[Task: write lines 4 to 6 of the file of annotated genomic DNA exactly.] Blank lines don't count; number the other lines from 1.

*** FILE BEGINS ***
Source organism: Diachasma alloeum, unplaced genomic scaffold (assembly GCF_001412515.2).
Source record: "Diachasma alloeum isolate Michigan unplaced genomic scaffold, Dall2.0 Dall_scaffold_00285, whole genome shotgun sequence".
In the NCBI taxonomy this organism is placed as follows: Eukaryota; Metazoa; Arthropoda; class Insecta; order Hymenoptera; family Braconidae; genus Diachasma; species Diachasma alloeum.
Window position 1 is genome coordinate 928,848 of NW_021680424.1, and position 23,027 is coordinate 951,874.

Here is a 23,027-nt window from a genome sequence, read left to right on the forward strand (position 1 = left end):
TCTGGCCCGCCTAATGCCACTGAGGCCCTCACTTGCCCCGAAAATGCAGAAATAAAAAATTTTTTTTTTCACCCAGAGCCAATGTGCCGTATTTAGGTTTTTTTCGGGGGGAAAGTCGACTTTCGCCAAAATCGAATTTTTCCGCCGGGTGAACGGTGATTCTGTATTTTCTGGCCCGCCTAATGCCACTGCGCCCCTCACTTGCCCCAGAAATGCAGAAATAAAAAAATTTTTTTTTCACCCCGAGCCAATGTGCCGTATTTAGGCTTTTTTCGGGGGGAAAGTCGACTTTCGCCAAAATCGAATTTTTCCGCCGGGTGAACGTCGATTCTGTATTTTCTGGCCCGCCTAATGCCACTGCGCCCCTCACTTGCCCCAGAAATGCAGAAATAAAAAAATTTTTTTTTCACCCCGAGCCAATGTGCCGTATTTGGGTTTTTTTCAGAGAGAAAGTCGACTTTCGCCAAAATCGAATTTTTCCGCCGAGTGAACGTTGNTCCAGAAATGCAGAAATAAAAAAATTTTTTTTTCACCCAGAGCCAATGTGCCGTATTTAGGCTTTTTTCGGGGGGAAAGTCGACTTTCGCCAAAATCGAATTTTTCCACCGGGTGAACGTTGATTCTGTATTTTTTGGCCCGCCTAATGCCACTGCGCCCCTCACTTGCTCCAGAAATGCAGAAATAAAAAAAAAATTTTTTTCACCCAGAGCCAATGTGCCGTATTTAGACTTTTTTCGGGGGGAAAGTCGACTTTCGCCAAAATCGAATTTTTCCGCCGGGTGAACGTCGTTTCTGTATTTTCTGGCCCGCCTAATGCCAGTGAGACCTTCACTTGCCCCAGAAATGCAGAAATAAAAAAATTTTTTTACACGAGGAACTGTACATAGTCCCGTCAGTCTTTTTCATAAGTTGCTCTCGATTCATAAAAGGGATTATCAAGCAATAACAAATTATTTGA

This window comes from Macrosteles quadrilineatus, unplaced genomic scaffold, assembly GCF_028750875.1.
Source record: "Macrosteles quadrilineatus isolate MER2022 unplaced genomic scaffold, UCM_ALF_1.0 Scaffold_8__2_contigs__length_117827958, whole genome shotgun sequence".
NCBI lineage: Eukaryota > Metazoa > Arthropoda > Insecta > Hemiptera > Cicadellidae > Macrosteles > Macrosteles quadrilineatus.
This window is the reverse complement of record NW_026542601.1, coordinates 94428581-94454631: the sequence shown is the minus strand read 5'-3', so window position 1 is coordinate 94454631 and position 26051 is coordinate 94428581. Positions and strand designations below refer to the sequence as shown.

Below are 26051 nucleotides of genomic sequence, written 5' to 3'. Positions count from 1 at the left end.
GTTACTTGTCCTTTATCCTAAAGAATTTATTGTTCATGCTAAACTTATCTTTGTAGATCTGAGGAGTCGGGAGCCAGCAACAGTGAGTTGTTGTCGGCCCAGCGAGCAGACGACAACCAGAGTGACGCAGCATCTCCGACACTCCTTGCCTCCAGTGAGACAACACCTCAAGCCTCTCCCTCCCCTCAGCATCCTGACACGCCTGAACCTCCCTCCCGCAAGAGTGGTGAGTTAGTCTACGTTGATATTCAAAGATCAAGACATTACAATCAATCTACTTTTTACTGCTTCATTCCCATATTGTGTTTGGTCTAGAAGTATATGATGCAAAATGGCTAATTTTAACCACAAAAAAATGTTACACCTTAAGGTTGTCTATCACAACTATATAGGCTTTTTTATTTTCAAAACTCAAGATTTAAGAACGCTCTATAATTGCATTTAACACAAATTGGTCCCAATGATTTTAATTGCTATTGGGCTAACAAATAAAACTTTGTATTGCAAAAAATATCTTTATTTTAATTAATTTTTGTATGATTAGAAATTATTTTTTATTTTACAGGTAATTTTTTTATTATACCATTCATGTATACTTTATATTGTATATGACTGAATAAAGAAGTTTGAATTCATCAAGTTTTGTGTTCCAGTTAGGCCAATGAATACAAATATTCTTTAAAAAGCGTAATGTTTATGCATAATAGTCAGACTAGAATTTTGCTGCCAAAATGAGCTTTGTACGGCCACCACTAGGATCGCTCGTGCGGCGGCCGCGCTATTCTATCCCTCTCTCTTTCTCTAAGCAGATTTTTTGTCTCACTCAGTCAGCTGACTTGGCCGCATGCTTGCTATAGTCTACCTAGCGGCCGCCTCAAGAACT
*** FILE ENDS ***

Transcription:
Window position 1 is genome coordinate 928,848 of NW_021680424.1, and position 23,027 is coordinate 951,874.

Here is a 23,027-nt window from a genome sequence, read left to right on the forward strand (position 1 = left end):
TCTGGCCCGCCTAATGCCACTGAGGCCCTCACTTGCCCCGAAAATGCAGAAATAAAAAATTTTTTTTTTCACCCAGAGCCAATGTGCCGTATTTAGGTTTTTTTCGGGGGGAAAGTCGACTTTCGCCAAAATCGAATTTTTCCGCCGGGTGAACGGTGATTCTGTATTTTCTGGCCCGCCTAATGCCACTGCGCCCCTCACTTGCCCCAGAAATGCAGAAATAAAAAAATTTTTTTTTCACCCCGAGCCAATGTGCCGTATTTAGGCTTTTTTCGGGGGGAAAGTCGACTTTCGCCAAAATCGAATTTTTCCGCCGGGTGAACGTCGATTCTGTATTTTCTGGCCCGCCTAATGCCACTGCGCCCCTCACTTGCCCCAGAAATGCAGAAATAAAAAAATTTTTTTTTCACCCCGAGCCAATGTGCCGTATTTGGGTTTTTTTCAGAGAGAAAGTCGACTTTCGCCAAAATCGAATTTTTCCGCCGAGTGAACGTTGNTCCAGAAATGCAGAAATAAAAAAATTTTTTTTTCACCCAGAGCCAATGTGCCGTATTTAGGCTTTTTTCGGGGGGAAAGTCGACTTTCGCCAAAATCGAATTTTTCCACCGGGTGAACGTTGATTCTGTATTTTTTGGCCCGCCTAATGCCACTGCGCCCCTCACTTGCTCCAGAAATGCAGAAATAAAAAAAAAATTTTTTTCACCCAGAGCCAATGTGCCGTATTTAGACTTTTTTCGGGGGGAAAGTCGACTTTCGCCAAAATCGAATTTTTCCGCCGGGTGAACGTCGTTTCTGTATTTTCTGGCCCGCCTAATGCCAGTGAGACCTTCACTTGCCCCAGAAATGCAGAAATAAAAAAATTTTTTTACACGAGGAACTGTACATAGTCCCGTCAGTCTTTTTCATAAGTTGCTCTCGATTCATAAAAGGGATTATCAAGCAATAACAAATTATTTGA